For sale: One pair of training wheels. Heavily used. No longer needed.
The boy is now riding an honest-to-goodness two wheeler. The training wheels that had been raised to their highest setting back in June are now laying on the concrete floor of the garage, plastic and metal flotsam reminiscent of a simpler time.
He has learned how to balance, how to start off and, more importantly, how to stop all on two wheels only. He has realized that dear ol' dad actually knows what he's talking about - I was telling him that he was ready for two wheels back in June when I raised the training wheels up.
He was ready, too - I took the wheels off at the park, after he had taken a short trip around the parking lot. He didn't hesitate for a second, but rather took off like a shot, a young boy reveling in his newfound freedom. I ran beside him as long as I could (thanking Gaia all the while for my new-found energy and slimmer body!), but even at my fastest jog I couldn't keep up with him.
There's a lesson in that, I just know it.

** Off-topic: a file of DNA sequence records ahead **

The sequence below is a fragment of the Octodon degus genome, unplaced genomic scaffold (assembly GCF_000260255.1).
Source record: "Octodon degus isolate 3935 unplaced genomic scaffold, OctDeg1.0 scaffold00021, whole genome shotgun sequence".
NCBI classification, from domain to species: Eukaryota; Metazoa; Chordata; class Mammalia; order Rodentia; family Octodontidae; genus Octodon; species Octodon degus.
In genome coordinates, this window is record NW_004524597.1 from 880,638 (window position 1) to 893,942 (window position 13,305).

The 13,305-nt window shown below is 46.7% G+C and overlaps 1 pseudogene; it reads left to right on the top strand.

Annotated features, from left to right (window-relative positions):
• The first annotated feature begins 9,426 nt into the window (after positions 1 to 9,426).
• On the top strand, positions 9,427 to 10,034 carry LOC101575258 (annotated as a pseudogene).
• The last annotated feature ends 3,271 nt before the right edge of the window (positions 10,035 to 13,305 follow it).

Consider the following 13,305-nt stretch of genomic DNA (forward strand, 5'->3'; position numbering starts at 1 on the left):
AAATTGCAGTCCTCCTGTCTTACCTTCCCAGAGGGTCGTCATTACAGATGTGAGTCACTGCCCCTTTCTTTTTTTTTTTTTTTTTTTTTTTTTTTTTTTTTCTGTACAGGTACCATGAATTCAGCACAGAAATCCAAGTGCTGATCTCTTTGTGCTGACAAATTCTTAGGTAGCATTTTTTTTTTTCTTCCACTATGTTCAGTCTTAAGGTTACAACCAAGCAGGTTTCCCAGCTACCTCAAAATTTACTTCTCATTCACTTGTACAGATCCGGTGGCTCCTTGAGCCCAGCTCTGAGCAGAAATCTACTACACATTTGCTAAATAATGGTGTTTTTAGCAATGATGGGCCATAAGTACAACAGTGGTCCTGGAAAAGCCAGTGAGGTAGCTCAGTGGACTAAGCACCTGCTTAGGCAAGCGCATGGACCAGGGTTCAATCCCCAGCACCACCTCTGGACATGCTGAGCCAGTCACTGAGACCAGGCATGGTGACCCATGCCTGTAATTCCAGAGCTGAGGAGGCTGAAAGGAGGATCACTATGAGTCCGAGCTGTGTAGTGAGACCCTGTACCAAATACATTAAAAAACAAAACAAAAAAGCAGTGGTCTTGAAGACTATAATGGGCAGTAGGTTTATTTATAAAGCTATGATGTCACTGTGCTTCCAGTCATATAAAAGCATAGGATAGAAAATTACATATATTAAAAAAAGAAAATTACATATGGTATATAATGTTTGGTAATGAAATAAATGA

Every once in a while he'd stop, looking over his shoulder at the old man huffing and puffing behind him. He'd wait for me to catch up to him, then pedal off again, wind in his hair (through the helmet, of course) and freedom coursing through his quadriceps. He's on two wheels now. The world is a wide-open bike path ready for him to explore.
Inevitably we will face new challenges: skinned knees, traffic, daredevil instincts, etc. The first thing he asked me this morning was "Can I ride my bike today?" - he's loving the freedom of two wheels. I'm torn, though. Part of me wants to hold him tight, knowing that I can only truly keep him safe if he's home and under my care. The other part wants to set him free to fly, to experience life and learn, live, and be free.
Skinned knees heal. Caged spirits won't.
Be free, my son. I'll run along side you as long as I can, for as long as you'll have me.